No matter the size of your credit union or where it’s located—its future is dependent on how well it adapts to the disruptive technology that is changing our industry by leaps and bounds each year.
Credit unions and their national systems in countries around the globe recognized the importance of adapting to this disruption last decade—allowing them to offer online and mobile services that drove an increase in membership.
That helped the world credit union system reach its Vision 2020 goal of increasing global credit union membership to 260 million people a full two years early. But for that growth to continue, credit union systems everywhere need to digitize key aspects of operations and service channels. This is Challenge 2025: the digitization of the global credit union system.
What is digitization?
Digitization includes automation of internal processes, access to core services by online and mobile channels, and connection to local payments ecosystems.
Why is this so important? Young adults communicate, shop, read the news and even apply for jobs on their mobile devices. They want to be able to access their financial services the same way. To attract more young members, credit unions need to be able to offer them that ability.
Where the expense of digitization challenges individual credit unions or small credit union systems, credit unions have the advantage of being able to pool their resources and cooperate in building shared platforms to provide consolidated back office processing and payment channels. This reduces the costs of responding to member demand for convenience in service—expanding a wider network of points of services and negotiating with vendors as a larger group.
Digitization allows credit unions to analyze member behavior and use of services to receive feedback for product design and service improvement. Data tracking and analytics allow us to identify member preferences, risks and needs in ways that allow us to offer the best solutions to help them save costs and to achieve their goals. This builds cooperative trust. Rather than selling them things they may not need or that might seem intrusive, we can remain their trusted institutions.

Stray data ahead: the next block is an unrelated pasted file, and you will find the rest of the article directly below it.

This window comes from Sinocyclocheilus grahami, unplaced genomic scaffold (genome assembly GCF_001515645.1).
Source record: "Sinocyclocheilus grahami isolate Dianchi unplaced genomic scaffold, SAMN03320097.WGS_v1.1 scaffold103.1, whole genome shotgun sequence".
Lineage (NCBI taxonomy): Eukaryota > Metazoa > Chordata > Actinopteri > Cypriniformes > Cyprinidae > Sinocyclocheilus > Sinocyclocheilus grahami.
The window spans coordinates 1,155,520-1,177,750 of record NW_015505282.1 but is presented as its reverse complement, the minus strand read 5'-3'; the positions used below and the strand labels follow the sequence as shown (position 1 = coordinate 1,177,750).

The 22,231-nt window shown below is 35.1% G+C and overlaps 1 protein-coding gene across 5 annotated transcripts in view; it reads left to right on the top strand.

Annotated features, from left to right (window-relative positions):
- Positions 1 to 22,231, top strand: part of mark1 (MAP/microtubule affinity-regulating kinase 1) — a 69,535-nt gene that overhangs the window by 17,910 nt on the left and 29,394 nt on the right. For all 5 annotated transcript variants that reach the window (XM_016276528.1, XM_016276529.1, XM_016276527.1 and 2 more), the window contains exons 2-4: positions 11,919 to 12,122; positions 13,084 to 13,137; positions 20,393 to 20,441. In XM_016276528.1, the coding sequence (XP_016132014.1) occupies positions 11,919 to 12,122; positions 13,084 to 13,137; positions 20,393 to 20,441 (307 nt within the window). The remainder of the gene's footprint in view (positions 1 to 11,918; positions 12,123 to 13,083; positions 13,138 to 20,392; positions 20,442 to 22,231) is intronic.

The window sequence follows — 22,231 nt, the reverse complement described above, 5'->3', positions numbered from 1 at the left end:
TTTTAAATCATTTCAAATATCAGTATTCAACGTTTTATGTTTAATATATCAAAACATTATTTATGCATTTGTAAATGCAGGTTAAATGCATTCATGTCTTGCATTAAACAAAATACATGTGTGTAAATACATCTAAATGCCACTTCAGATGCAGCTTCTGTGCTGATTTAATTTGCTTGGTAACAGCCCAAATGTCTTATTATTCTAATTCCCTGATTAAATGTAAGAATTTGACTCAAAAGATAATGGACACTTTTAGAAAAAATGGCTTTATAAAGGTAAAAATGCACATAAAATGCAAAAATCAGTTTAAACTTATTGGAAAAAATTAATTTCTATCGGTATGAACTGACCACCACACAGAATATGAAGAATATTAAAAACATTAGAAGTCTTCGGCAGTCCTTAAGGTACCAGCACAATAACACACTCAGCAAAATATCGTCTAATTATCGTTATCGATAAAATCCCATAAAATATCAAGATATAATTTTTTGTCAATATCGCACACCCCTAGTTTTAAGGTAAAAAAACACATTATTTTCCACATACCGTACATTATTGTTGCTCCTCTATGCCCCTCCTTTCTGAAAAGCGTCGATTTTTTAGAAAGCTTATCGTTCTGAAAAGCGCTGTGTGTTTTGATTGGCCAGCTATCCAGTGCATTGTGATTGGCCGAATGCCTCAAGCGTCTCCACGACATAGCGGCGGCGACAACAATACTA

Digital data management helps credit unions identify risks as well. With digitization comes increased risk to consumer data protection and cybersecurity. This places greater responsibility on credit unions for the protection of their members and increases cost.
But again, one of the advantages of operating in the credit union sector is our ability and willingness to share resources and platforms that allow us to invest in technological systems needed for scaling up solutions, extending networks and managing these risks in the digital age. Shared platforms and strategic alliances allow us to connect to digital systems through a country’s digital ecosystem to provide the member with greater convenience, less friction and seamless access. It is about making life easier.
Doing our part
World Council of Credit Unions is using its conferences, communications, projects and technical papers—as well as its engagement, training and education programs to promote and support the digitization of the international credit union network.
We’ve even built a Digital Transformation Lab where credit unions and technology experts can exchange lessons learned and best practices in digitization.
To achieve our goal of full digitization by 2025, we must include those people in some of the world’s hardest-to-reach areas. The challenges of providing them with digital financial inclusion are great. But even there—among the poor, the refugees, the economically excluded—most are like the rest of us in one key respect: they have a smart phone. It shows how connected we all are by technology today and how digitization is one of our most powerful tools for achieving financial inclusion for all going forward.
President and CEO
World Council of Credit Unions